Books on the emotional, physical, and mental toll associated with burnout began flooding the mainstream market following the pandemic. Now, religion publishers are addressing the impact burnout can have on faith, and vice versa.

“Stress management has been a strong felt need for a long time,” says Andrea Doering, executive editor at Revell. “But the rise in burnout as a topic readers are willing to admit to and address is more recent. That can be seen as a positive sign—if people are actively seeking remedies on these topics, there is hope for a better outcome for us all.”

Al Hsu, associate editorial director at IVP, says the pandemic and the Great Resignation revealed “the widespread nature of people’s dissatisfaction with work.”

“The exhaustion is real,” he says. “There are a lot of self-help books out there to help people with the practical skills needed to navigate challenging work and life realities, but the deeper issues are more existential.”

Fatigue afflicts men and women alike, but several books are focusing specifically on women’s exhaustion, both in the home and at work. Below is a selection of new and forthcoming titles about burnout from faith-based publishers.

Big Impact Without Burnout

Bianca Best (Watkins, Mar. 2025)

Best, an advertising executive turned entrepreneur and a mother of four, focuses on what she calls “graceful productivity,” or balancing the demands of work with the needs of one’s mind, body, and soul. The book details Best’s experience with severe burnout and includes advice on time management from women in professional leadership roles.

Healthy Calling: From Toxic Burnout to Sustainable Work

Arianna Molloy (IVP, Jan. 2025)

Molloy, an associate professor of organizational communication at Biola University, draws on her research into productivity, motivation, and resilience to explore how a religious calling can help one manage the risk of burning out. A healthy calling, Molloy writes, requires “knowing yourself well, being teachable, and embracing the vulnerability of consistently taking time to rest and reflect.”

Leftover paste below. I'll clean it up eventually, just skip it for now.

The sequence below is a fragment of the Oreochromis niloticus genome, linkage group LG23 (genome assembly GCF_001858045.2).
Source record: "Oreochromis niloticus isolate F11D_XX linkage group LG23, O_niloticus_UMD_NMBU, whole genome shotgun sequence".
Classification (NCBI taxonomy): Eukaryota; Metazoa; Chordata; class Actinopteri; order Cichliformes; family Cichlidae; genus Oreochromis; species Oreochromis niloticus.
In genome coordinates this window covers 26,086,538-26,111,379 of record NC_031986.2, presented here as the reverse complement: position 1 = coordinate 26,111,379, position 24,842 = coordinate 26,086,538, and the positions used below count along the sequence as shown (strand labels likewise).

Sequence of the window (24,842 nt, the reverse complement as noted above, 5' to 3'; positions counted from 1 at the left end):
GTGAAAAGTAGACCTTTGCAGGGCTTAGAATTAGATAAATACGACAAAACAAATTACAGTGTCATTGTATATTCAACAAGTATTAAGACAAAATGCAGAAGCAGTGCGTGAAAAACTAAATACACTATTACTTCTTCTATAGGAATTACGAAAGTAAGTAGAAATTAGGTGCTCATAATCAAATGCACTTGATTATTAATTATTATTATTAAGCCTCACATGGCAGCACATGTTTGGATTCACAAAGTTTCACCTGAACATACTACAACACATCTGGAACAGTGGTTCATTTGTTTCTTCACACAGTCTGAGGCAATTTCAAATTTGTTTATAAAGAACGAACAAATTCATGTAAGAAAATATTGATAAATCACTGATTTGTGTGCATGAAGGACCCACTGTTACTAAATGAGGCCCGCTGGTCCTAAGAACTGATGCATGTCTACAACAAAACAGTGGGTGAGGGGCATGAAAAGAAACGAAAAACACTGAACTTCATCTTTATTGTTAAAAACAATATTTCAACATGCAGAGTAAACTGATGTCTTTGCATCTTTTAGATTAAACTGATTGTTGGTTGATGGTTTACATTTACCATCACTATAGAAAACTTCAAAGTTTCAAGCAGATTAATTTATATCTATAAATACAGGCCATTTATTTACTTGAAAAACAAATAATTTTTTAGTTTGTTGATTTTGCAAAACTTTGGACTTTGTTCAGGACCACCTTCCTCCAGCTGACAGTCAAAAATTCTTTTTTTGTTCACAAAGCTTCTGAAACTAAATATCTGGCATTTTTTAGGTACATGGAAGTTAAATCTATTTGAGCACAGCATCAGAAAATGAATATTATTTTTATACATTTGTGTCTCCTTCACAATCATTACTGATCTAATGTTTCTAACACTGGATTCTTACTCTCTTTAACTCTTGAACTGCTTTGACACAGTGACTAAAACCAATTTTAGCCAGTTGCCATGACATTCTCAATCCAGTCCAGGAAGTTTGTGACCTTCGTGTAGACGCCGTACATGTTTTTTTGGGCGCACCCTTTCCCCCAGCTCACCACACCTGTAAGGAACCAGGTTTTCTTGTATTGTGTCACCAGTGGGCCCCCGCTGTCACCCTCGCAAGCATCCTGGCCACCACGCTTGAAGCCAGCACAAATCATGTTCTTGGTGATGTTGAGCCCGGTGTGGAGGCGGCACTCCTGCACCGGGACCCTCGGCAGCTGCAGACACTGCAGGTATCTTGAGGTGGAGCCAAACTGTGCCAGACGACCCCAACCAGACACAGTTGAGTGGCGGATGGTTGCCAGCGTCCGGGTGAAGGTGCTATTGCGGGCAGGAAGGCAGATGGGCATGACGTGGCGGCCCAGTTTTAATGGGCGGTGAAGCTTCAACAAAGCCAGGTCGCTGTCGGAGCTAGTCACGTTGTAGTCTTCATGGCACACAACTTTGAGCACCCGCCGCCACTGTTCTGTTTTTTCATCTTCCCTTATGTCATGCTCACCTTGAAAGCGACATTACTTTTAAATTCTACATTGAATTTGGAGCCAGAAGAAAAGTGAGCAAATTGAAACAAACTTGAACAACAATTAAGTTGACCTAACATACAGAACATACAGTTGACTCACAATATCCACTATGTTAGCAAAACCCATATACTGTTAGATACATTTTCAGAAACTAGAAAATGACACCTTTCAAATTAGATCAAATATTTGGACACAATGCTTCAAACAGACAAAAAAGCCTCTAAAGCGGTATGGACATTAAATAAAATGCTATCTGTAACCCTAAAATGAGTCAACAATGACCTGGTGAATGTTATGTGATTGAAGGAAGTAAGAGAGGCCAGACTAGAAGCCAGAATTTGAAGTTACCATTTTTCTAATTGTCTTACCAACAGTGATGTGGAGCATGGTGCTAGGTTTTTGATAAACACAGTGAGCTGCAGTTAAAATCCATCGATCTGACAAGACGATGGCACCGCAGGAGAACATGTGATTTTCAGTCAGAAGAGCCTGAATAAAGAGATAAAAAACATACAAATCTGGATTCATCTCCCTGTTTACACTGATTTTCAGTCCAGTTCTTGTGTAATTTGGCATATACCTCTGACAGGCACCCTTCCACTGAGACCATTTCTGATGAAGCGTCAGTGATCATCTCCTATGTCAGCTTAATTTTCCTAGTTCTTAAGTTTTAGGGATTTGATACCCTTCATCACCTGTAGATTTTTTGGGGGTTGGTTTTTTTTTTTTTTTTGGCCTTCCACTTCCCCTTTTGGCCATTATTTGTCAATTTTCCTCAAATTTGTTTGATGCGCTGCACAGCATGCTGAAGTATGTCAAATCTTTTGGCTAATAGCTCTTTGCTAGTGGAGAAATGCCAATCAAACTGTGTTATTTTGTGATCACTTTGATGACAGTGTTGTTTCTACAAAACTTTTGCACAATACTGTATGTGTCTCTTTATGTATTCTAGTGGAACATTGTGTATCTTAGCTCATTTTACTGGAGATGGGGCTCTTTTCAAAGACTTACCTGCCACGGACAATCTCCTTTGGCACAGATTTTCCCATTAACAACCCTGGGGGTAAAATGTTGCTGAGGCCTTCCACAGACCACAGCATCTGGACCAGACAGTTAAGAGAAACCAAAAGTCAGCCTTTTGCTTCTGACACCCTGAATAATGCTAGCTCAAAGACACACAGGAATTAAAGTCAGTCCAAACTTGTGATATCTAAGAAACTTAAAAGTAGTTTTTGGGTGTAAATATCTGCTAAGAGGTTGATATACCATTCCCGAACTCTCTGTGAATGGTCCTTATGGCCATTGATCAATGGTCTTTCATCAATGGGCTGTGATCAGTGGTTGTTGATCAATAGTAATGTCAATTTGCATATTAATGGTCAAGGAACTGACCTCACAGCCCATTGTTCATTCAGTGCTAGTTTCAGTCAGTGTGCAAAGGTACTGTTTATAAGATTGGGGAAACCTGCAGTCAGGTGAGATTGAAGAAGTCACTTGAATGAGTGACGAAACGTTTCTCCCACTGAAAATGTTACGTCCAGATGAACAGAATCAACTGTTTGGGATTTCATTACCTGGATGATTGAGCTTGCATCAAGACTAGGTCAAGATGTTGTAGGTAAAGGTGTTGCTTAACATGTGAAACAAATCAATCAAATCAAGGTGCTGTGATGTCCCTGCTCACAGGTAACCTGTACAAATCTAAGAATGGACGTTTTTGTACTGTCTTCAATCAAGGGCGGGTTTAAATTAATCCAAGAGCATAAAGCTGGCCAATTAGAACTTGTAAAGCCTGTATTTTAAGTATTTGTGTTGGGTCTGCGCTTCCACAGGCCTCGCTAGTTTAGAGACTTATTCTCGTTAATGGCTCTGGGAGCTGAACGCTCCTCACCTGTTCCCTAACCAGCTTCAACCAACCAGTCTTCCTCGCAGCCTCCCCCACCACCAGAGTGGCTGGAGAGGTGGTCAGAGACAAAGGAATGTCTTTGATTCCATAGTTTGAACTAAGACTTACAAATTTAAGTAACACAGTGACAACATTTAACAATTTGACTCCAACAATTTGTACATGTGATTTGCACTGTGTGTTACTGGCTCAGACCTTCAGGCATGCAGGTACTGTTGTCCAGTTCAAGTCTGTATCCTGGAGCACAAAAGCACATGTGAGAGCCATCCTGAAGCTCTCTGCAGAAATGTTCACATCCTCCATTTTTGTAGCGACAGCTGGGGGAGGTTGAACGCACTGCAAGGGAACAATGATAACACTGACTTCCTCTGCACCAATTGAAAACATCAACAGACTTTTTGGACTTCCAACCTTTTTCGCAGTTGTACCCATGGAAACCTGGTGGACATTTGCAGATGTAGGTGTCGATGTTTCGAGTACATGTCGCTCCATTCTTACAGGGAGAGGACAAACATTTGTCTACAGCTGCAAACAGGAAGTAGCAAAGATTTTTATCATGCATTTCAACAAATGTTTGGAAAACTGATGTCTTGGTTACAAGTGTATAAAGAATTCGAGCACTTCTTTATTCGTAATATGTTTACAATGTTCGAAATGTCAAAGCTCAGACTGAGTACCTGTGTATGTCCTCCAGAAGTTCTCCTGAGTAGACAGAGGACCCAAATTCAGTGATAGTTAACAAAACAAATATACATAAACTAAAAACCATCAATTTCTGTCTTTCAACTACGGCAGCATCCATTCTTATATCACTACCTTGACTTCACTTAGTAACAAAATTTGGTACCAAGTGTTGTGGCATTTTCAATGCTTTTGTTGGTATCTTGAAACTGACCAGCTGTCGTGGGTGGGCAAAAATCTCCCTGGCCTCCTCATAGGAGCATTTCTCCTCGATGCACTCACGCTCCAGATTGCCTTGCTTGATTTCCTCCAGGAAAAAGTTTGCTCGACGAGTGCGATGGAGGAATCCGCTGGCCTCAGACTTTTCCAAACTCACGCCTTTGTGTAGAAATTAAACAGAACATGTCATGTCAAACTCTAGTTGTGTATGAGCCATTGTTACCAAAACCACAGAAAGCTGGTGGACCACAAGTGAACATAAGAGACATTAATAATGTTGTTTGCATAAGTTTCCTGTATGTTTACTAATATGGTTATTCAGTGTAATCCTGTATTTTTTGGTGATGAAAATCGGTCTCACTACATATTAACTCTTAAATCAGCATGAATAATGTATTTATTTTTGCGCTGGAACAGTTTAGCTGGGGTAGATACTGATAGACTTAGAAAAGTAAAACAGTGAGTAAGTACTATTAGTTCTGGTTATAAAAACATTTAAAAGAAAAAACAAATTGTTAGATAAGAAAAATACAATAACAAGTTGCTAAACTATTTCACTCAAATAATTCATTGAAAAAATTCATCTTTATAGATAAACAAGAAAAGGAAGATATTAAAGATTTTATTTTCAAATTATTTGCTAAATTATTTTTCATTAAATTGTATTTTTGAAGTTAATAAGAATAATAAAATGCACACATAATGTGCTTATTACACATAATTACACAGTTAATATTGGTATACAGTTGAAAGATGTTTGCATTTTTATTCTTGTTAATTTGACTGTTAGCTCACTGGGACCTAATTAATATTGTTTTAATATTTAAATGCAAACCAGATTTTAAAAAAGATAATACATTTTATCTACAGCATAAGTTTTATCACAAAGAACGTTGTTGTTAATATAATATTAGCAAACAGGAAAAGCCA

Ignite Your Soul: When Exhaustion, Isolation, and Burnout Light a Path to Flourishing

Mindy Caliguire (NavPress, Sept.)

Caliguire, founder of Soul Care Ministry in Colorado, presents six practices—attention, participation, delight, humility, silence, and rest—intended to help readers heal from exhaustion. In promoting “whole-self flourishing,” the book, according to the publisher, also considers the various impacts of apathy, addiction, busyness, distraction, and fear.

Love Your Kids Without Losing Yourself: 5 Steps to Banish Guilt and Beat Burnout When You Already Have Too Much to Do

Morgan Cutlip (Thomas Nelson, Oct.)

Psychotherapist Cutlip addresses perfectionism, comparison, and other difficulties associated with motherhood, offering suggestions for how to speak up and better care for oneself.

The PLAN: Manage Your Time Like a Lazy Genius

Kendra Adachi (Convergent, Oct.)

Adachi, who encouraged readers to “do what matters, skip the rest” in The Lazy Genius Way, is following up with an alternate route to productivity in The PLAN, an acronym for prepare, live, adjust, and notice. (For PW’s q&a with Adachi, see “A Plan for Contentment,” p. 24.)

Stronger Than Stress: 10 Spiritual Practices to Win the Battle of Overwhelm

Barb Roose (Revell, Aug.)

Roose, a Bible teacher, examines challenges in the life of the apostle Paul and invites Christians to follow his example in having a greater devotion and faith in God, despite chronic stress, anxiety, and other difficult circumstances. “Life is often more than we can handle, even for someone who has been walking with Jesus for a long time,” Roose writes. “Spiritual maturity doesn’t mean that you won’t experience overwhelm, but your connection with God keeps you from getting stuck there.”

When Work Hurts: Building
Resilience When You’re Beat Up or Burnt Out

Meryl Herr (IVP, Mar. 2025)

Herr, director of research and resources at Fuller Seminary’s Max De Pree Center for Leadership, focuses on work-related harms, such as trauma, harassment, disillusionment, and discouragement, as well as job loss. “Work can certainly break our bodies,” Herr writes. “But more often it breaks our hearts.”

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